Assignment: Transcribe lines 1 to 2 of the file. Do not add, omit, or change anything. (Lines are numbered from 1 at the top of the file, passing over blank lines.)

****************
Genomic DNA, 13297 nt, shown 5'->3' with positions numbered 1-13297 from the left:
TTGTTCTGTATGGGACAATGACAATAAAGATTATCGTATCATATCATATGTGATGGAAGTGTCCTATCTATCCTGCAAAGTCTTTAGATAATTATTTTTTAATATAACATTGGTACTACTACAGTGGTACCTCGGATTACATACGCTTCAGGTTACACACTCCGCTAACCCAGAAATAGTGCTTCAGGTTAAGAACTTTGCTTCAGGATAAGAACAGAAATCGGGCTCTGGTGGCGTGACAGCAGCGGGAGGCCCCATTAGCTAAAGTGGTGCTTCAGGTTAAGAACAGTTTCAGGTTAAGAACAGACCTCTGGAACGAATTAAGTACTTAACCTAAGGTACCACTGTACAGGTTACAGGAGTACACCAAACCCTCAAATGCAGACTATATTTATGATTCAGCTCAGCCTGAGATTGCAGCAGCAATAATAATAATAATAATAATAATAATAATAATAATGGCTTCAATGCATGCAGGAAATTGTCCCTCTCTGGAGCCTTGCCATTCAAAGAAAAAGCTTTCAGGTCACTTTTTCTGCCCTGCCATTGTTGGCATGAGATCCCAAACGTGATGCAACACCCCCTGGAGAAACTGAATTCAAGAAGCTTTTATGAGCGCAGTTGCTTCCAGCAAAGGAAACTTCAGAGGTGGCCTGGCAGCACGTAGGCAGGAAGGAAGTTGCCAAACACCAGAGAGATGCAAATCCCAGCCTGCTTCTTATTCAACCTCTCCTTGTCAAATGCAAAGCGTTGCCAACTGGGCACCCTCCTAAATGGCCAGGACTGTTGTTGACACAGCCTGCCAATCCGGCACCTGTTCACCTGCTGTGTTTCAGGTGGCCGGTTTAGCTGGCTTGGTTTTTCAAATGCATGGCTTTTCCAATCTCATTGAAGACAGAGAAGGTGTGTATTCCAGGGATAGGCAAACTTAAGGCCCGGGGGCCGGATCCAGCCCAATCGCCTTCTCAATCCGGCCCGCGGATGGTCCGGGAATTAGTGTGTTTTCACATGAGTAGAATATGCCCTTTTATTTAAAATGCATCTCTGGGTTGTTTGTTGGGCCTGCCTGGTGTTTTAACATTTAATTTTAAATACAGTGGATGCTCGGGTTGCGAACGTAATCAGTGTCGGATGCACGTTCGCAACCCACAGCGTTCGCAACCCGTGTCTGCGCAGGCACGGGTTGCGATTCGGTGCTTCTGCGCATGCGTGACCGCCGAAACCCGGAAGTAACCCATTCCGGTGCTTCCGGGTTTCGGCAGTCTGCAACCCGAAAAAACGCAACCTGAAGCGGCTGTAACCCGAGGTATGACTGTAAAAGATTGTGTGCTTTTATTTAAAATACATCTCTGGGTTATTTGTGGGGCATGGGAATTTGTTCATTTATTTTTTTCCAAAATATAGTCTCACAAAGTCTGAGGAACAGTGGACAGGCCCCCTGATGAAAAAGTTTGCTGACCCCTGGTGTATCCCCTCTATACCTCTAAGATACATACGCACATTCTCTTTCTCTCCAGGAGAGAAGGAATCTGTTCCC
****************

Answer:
Genomic DNA, 13297 nt, shown 5'->3' with positions numbered 1-13297 from the left:
TTGTTCTGTATGGGACAATGACAATAAAGATTATCGTATCATATCATATGTGATGGAAGTGTCCTATCTATCCTGCAAAGTCTTTAGATAATTATTTTTTAATATAACATTGGTACTACTACAGTGGTACCTCGGATTACATACGCTTCAGGTTACACACTCCGCTAACCCAGAAATAGTGCTTCAGGTTAAGAACTTTGCTTCAGGATAAGAACAGAAATCGGGCTCTGGTGGCGTGACAGCAGCGGGAGGCCCCATTAGCTAAAGTGGTGCTTCAGGTTAAGAACAGTTTCAGGTTAAGAACAGACCTCTGGAACGAATTAAGTACTTAACCTAAGGTACCACTGTACAGGTTACAGGAGTACACCAAACCCTCAAATGCAGACTATATTTATGATTCAGCTCAGCCTGAGATTGCAGCAGCAATAATAATAATAATAATAATAATAATAATAATAATGGCTTCAATGCATGCAGGAAATTGTCCCTCTCTGGAGCCTTGCCATTCAAAGAAAAAGCTTTCAGGTCACTTTTTCTGCCCTGCCATTGTTGGCATGAGATCCCAAACGTGATGCAACACCCCCTGGAGAAACTGAATTCAAGAAGCTTTTATGAGCGCAGTTGCTTCCAGCAAAGGAAACTTCAGAGGTGGCCTGGCAGCACGTAGGCAGGAAGGAAGTTGCCAAACACCAGAGAGATGCAAATCCCAGCCTGCTTCTTATTCAACCTCTCCTTGTCAAATGCAAAGCGTTGCCAACTGGGCACCCTCCTAAATGGCCAGGACTGTTGTTGACACAGCCTGCCAATCCGGCACCTGTTCACCTGCTGTGTTTCAGGTGGCCGGTTTAGCTGGCTTGGTTTTTCAAATGCATGGCTTTTCCAATCTCATTGAAGACAGAGAAGGTGTGTATTCCAGGGATAGGCAAACTTAAGGCCCGGGGGCCGGATCCAGCCCAATCGCCTTCTCAATCCGGCCCGCGGATGGTCCGGGAATTAGTGTGTTTTCACATGAGTAGAATATGCCCTTTTATTTAAAATGCATCTCTGGGTTGTTTGTTGGGCCTGCCTGGTGTTTTAACATTTAATTTTAAATACAGTGGATGCTCGGGTTGCGAACGTAATCAGTGTCGGATGCACGTTCGCAACCCACAGCGTTCGCAACCCGTGTCTGCGCAGGCACGGGTTGCGATTCGGTGCTTCTGCGCATGCGTGACCGCCGAAACCCGGAAGTAACCCATTCCGGTGCTTCCGGGTTTCGGCAGTCTGCAACCCGAAAAAACGCAACCTGAAGCGGCTGTAACCCGAGGTATGACTGTAAAAGATTGTGTGCTTTTATTTAAAATACATCTCTGGGTTATTTGTGGGGCATGGGAATTTGTTCATTTATTTTTTTCCAAAATATAGTCTCACAAAGTCTGAGGAACAGTGGACAGGCCCCCTGATGAAAAAGTTTGCTGACCCCTGGTGTATCCCCTCTATACCTCTAAGATACATACGCACATTCTCTTTCTCTCCAGGAGAGAAGGAATCTGTTCCC